Yesterday morning, James Comey gave his testimony to the Senate Intelligence Committee, accusing the White House of “lies, plain and simple.” And that’s probably true, but since we don’t really know what, if anything, will come of this investigation, let’s turn our thoughts away from the Oval Office and toward the many, many women and men who work under this administration in offices in Washington, DC and across the country. Comey himself asked Attorney General Jeff Sessions not to leave him alone again with the president—if you’ve never had a boss that engenders that kind of fear-slash-repulsion (not to mention one who’s likely to live-tweet your every failure, from spilling coffee on your keyboard to wearing the wrong pair of shoes), count yourself among the lucky few.
In honor of the World’s Worst Boss, we’ve put together a list of books with bad bosses and workplace drama for you to read while we wait to see if we can get that orange guy fired.
Bartleby, the Scrivener by Herman Melville
Set in the mid-19th century on New York City’s Wall Street, where one young man caught up in the rat race of commerce finally (and famously) says, “I would prefer not to.”
Cubed: The Secret History of the Workplace by Nikil Saval
Nikil Saval chronicles the evolution of the office in a fascinating, often funny, and sometimes disturbing anatomy of the white-collar world and how it came to be the way it is.
Then We Came to the End by Joshua Ferris
The characters in Then We Came to the End cope with a business downturn in the time-honored way: through gossip, secret romance, elaborate pranks, and increasingly frequent coffee breaks.
Kevin Kramer Starts on Monday by Debbie Graber
These satirical short tell the tales of souls adrift in a corporate netherworld. The collection details the delusions the characters wear as comfortably as their khakis and no-iron button downs to skewer corporate culture and more generally, the lies we tell ourselves as humans to persevere.
The Assistants by Camille Perri
A wry and astute debut about a young Manhattanite whose embezzlement scam turns her into an unlikely advocate for the leagues of overeducated and underpaid assistants across the city.
The Circle by Dave Eggers
What begins as the captivating story of one woman’s ambition and idealism soon becomes a heart-racing novel of suspense, raising questions about memory, history, privacy, democracy, and the limits of human knowledge.
A Working Stiff’s Manifesto by Iain Levinson
A Working Stiff’s Manifesto is a laugh-out-loud memoir of one man’s quest to stay afloat, and will resonate with anyone who has ever suffered a demeaning job, worn a name badge, or felt the tyranny of the time clock.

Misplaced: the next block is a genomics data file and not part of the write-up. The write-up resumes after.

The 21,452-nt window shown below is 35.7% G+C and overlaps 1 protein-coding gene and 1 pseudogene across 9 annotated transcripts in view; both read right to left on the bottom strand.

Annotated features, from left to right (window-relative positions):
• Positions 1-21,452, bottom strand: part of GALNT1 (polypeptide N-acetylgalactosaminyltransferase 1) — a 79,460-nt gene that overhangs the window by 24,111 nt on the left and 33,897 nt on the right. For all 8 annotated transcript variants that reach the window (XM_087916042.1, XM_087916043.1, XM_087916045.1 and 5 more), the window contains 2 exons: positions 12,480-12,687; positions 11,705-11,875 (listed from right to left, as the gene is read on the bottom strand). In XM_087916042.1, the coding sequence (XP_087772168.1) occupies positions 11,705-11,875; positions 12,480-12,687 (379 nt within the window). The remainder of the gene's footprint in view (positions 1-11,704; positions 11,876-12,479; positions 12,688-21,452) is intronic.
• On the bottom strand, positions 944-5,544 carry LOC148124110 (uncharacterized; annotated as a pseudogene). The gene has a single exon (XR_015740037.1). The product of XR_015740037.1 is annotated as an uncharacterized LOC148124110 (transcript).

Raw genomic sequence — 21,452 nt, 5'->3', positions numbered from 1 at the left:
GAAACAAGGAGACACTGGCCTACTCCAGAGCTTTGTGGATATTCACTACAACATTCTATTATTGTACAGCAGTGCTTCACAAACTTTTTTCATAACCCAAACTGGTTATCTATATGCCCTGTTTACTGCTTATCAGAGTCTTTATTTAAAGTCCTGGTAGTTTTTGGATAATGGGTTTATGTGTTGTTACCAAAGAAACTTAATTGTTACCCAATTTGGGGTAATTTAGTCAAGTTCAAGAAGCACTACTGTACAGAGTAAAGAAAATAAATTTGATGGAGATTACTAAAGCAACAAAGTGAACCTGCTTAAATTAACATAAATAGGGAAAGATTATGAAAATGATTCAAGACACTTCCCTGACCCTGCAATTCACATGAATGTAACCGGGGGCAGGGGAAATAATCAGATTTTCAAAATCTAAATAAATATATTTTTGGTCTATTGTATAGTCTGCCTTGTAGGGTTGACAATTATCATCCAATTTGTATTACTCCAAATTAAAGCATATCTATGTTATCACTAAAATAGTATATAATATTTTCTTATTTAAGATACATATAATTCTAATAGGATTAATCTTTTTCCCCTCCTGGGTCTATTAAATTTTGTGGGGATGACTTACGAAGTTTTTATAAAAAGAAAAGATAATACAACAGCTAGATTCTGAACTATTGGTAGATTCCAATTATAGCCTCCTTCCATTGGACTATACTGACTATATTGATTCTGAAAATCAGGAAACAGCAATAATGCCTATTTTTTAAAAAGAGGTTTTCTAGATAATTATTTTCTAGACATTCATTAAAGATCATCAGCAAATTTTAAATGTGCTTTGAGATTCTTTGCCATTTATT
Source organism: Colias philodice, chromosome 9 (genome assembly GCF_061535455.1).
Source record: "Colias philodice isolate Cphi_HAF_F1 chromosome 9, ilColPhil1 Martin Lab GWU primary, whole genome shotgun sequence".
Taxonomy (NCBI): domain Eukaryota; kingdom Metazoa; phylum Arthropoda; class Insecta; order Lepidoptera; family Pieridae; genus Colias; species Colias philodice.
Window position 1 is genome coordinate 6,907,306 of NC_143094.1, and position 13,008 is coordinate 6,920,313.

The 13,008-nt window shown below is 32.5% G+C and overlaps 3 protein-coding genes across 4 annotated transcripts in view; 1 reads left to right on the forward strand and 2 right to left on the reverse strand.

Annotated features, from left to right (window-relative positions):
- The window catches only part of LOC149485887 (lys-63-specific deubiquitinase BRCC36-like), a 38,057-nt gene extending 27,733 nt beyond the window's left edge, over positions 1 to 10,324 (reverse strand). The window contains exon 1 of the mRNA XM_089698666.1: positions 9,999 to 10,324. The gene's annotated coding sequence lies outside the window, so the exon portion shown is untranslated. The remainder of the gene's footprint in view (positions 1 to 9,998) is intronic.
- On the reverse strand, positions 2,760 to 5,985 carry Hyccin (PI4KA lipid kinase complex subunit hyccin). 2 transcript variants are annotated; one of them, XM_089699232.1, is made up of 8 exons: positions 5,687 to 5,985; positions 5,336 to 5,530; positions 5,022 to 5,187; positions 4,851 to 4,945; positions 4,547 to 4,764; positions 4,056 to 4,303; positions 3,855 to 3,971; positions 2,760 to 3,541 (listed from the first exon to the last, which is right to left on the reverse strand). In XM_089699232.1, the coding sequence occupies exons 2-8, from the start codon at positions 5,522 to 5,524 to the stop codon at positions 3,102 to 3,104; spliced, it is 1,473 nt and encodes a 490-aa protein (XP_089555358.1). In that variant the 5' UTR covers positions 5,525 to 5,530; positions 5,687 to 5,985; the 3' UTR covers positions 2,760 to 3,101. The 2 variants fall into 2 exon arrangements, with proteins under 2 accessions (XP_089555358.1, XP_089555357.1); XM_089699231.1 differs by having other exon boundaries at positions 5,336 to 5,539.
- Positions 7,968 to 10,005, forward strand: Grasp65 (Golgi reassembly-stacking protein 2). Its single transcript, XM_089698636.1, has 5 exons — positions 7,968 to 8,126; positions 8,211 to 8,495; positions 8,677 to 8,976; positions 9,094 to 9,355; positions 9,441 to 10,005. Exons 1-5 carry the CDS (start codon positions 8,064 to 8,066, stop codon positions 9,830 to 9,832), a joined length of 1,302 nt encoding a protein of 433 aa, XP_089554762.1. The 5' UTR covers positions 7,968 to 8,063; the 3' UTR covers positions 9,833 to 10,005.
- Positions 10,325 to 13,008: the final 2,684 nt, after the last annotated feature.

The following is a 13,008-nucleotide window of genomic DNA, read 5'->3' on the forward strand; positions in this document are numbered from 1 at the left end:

Lightning Rods by Helen DeWitt
An uproarious, hard-boiled modern fable of corporate life, sex, and race in America.
Company by Max Barry
A book that asks the important questions: When is physical violence an appropriate response to management policy? Why is that one reserved parking space always empty? Taking an extra donut from the team’s basket: is that a sign of a motivated go-getter, or a sociopath? And this sea of incompetence and insanity they call a workplace: it can’t really be that way by accident, can it?
The Hotel New Hampshire by John Irving
“The first of my father’s illusions was that bears could survive the life lived by human beings, and the second was that human beings could survive a life led in hotels.” A look at the unusual difficulties in a family-run workplace.
The Door by Magda Szabó
A stylishly told tale which recounts a strange relationship built up over twenty years between a writer and her housekeeper.
The Godfather by Mario Puzo
The seduction of power, the pitfalls of greed, and the allegiance to family—and a few big, bad bosses.
Inferno by Mary Jo Bang
Bang’s version is true to the original: lyrical, politically astute, occasionally self-mocking, and deeply moving.
The Pale King by David Foster Wallace
The agents at the IRS Regional Examination Center in Peoria, Illinois, appear ordinary enough to newly arrived trainee David Foster Wallace. But as he immerses himself in a routine so tedious and repetitive that new employees receive boredom-survival training, he learns of the extraordinary variety of personalities drawn to this strange calling. And he has arrived at a moment when forces within the IRS are plotting to eliminate even what little humanity and dignity the work still has.
The Imperfectionists by Tom Rachman
Set in Rome, The Imperfectionists reveals the private lives of reporters, editors and executives at an international English-language newspaper as they struggle to keep their publication—and themselves—afloat.
Transmission by Hari Kunzru
Lonely and naïve, Arjun spends his days as a lowly assistant virus-tester, pining away for his free-spirited colleague Christine. Arjun gets laid off like so many of his Silicon Valley peers, and in an act of desperation to keep his job, he releases a mischievous but destructive virus around the globe that has major unintended consequences.
The Beautiful Bureaucrat by Helen Phillips
In a windowless building in a remote part of town, the newly employed Josephine inputs an endless string of numbers into something known only as “The Database.” After a long period of joblessness, she’s not inclined to question her fortune, but as the days inch by and the files stack up, Josephine begins to feel increasingly anxious in her surroundings.
A Confederacy of Dunces by John Kennedy Toole
Meet Ignatius J. Reilly, a thirty-year-old medievalist who lives at home with his mother. One thing leads to another, and before he knows it, Ignatius is out pounding the pavement in search of a job.